I ran into a baseball mom I hadn’t seen in a while and asked how her son was doing and if he still played baseball. She told me that he quit a couple of years ago because he just didn’t like it. Then she said, “I’m so glad because I hate baseball anyway.” I was kind of surprised because her kid always seemed happy to be in the games, he was a good player, and a great kid. But I do remember her complaining about not liking baseball on a few occasions and being annoyed because the games were too long.
The encounter made me wonder if her son really didn’t like baseball, or if she had made him lose interest because she complained about having to be there. That seemed so sad to me because what if he really did love it and just couldn’t stand the negative energy around it, even if he didn’t consciously realize it?
There are other ways parents can poison sports for their kids. Being overbearing by yelling and coaching from the stands can make kids very irritated. Coaches don’t like it either and many feel like it confuses the players, and they also feel like it’s their job to do the coaching.
In case you’re wondering how to be a good sports parent, I can tell you that micromanaging is not it. Parents who constantly question what their kids are doing in the game and in practice can also ruin the game for a kid. In my experience, a kid doesn’t want to be hounded about their mistakes and the coach has probably already brought it up. Also, if you want your kid to be a good sport, you have to be one yourself.
Parents can also poison a coach’s opinion of them by complaining about playing time and badmouthing him or her in the stands. Believe me parents, coaches are watching you and especially at the high school and college level. Those coaches are definitely taking into account how you behave with your kid and what kind of questions you ask of them. Not only is your kid trying out for the team, but you’re trying out, too. Most coaches say they will never discuss playing time with a parent. In several articles I read about this topic, coaches said they will discuss playing time with the player, but they tell parents that they will discuss anything with them except for their child’s playing time.
I ran across several articles in which parents had run coaches out of their jobs because they were unhappy about their child’s playing time and would gang up with a small minority of parents in the same boat, and complain to the athletic director. Most of the coaches interviewed about this said that the incidents revolved around the kids’ playing time, so the parents would question their coaching ability to the point that they would either be fired or would quit.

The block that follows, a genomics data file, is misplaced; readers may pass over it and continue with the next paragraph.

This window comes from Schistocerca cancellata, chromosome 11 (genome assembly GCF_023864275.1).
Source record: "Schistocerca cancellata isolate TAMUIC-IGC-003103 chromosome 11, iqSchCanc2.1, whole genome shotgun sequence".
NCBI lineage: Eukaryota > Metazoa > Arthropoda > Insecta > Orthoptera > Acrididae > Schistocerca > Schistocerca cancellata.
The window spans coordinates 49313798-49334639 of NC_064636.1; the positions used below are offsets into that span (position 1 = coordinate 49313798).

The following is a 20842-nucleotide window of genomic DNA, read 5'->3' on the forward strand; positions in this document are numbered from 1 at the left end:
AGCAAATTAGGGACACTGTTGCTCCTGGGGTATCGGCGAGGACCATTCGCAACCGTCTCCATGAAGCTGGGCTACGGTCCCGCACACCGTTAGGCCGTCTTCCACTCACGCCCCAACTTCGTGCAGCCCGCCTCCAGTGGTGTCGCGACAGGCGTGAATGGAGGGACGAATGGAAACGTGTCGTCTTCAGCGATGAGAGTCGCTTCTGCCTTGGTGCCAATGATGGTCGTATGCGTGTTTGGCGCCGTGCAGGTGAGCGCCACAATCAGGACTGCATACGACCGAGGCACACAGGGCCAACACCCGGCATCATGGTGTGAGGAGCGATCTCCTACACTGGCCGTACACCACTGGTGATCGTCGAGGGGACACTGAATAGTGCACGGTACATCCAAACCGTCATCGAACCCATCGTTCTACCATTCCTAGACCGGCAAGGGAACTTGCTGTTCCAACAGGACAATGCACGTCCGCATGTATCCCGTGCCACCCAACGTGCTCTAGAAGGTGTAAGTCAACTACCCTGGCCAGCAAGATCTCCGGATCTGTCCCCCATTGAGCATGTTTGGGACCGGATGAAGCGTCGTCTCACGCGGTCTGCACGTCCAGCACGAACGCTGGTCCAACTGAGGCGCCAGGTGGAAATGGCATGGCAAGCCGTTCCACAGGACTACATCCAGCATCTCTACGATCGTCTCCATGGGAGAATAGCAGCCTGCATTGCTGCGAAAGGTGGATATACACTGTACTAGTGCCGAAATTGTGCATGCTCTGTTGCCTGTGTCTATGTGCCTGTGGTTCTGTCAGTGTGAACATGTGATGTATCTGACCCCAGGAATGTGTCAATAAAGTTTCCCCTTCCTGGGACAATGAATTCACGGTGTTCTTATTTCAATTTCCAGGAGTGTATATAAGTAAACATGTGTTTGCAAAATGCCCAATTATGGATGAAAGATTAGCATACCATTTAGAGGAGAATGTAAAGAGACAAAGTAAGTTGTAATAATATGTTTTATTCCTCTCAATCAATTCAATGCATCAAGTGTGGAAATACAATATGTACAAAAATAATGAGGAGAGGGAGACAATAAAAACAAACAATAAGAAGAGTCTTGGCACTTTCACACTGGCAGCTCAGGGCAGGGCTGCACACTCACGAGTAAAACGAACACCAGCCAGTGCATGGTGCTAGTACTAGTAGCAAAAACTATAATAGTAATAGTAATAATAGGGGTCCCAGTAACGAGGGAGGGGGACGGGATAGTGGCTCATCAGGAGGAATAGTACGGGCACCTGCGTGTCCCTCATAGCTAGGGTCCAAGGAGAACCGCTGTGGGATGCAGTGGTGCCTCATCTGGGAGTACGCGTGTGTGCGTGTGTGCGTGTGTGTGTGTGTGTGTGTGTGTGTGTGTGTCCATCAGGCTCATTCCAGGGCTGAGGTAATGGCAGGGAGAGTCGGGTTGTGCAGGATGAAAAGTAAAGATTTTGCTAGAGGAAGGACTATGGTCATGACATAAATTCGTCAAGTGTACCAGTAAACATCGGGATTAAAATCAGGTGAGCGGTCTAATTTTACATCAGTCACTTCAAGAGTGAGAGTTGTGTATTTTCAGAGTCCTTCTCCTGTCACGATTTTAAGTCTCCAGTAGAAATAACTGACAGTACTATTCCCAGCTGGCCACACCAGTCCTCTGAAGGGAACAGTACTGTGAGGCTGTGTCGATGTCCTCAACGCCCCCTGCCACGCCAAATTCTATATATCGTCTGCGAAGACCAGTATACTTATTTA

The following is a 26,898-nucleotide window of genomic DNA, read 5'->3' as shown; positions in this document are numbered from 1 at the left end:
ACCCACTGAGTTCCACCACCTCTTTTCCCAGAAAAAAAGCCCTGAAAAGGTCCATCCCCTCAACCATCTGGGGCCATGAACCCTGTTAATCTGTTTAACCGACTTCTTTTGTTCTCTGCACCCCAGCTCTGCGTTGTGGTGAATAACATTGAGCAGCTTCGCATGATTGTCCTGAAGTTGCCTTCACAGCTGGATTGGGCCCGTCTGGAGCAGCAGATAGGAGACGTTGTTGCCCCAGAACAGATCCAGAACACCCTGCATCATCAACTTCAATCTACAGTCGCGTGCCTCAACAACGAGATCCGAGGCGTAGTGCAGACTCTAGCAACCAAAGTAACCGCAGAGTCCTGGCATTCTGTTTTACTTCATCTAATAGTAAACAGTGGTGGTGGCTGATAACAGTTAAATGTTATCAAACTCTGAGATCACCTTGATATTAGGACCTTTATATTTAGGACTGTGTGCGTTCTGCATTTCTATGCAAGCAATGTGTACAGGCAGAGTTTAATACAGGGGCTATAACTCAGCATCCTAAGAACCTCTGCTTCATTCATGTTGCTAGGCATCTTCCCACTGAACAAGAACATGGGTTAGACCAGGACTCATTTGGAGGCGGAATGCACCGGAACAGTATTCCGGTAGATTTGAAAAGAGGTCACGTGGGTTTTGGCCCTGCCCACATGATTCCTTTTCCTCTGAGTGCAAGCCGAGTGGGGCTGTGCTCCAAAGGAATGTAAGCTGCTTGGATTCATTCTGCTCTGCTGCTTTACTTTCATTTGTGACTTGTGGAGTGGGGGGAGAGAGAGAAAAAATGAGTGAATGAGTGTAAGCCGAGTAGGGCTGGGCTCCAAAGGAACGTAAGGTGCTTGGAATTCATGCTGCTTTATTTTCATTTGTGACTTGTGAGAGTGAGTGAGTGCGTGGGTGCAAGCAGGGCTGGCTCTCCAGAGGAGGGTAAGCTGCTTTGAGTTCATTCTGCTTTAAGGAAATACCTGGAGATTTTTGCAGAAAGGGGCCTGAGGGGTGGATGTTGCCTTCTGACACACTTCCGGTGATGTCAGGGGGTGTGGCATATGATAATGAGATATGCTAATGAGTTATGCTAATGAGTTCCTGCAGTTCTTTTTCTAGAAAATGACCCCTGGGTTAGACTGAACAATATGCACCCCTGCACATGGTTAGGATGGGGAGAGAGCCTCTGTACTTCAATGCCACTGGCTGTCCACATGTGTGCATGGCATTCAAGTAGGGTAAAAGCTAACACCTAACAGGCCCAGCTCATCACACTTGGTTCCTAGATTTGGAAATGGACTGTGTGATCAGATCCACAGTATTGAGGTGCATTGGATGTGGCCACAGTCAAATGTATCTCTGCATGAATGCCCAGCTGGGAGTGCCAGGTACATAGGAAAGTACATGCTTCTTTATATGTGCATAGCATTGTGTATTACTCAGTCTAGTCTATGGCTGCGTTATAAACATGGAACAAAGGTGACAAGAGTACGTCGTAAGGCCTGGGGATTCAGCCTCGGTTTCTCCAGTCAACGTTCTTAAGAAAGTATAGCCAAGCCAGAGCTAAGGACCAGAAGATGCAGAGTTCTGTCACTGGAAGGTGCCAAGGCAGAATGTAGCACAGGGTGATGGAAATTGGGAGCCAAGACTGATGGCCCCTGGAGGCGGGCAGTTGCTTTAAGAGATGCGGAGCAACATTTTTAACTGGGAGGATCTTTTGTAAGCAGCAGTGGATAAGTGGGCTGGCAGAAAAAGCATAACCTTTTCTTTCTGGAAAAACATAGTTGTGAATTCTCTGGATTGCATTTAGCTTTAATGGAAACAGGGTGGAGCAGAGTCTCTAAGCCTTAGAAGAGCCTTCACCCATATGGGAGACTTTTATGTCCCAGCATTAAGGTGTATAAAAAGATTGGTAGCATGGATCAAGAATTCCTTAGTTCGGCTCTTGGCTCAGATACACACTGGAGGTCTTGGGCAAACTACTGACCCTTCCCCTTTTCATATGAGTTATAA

Many parents feel like they’ve invested so much time and money into their kid’s sports career, that they are entitled to have their kids get playing time. Some travel teams encourage that kind of setup, but in high school and college all of that changes. Coaches have jobs to do and they get paid to win. Occasionally, you will see Daddy ball at the high school level, but for the most part coaches are playing the players they think will get the win for them.
In our era of extreme helicopter parenting, I feel like a kid’s sport is a good place to start letting them handle their own business. Let them talk to the coaches starting from a young age. They will gain so much confidence from it, and the coaches will love it, as well. Back off and let your child take more charge of their equipment, knowing their practice and game schedule, and what goes on the practice field.
An article in AZ Central which is part of the USA Today Network, reported this: “In a study conducted by the National Alliance of Sports, 70 percent of children drop out of athletics by the time they’re 13 years old.” Also, 37 percent of youths surveyed wish their parents wouldn’t watch them play.
So why is that? Do they dislike their parents? Not at all. They just want some independence and they instinctively know that the coach should be the boss in this arena. Let them do their jobs.
If you really want to help your child succeed, help them with their game by playing catch with them. Take them to the batting cages and throw soft toss for them in the back yard. Any extra work they put in will benefit their game. Also, be realistic about your child’s abilities. Sadly, I’ve seen a few parents who were completely delusional about their child’s talent, to the point where they were constantly angry and complaining about the kid’s lack of playing time. It’s really cringe worthy. They just refuse to accept that little Johnny is a computer whiz, but a pitcher?…not so much. Try not to be that parent.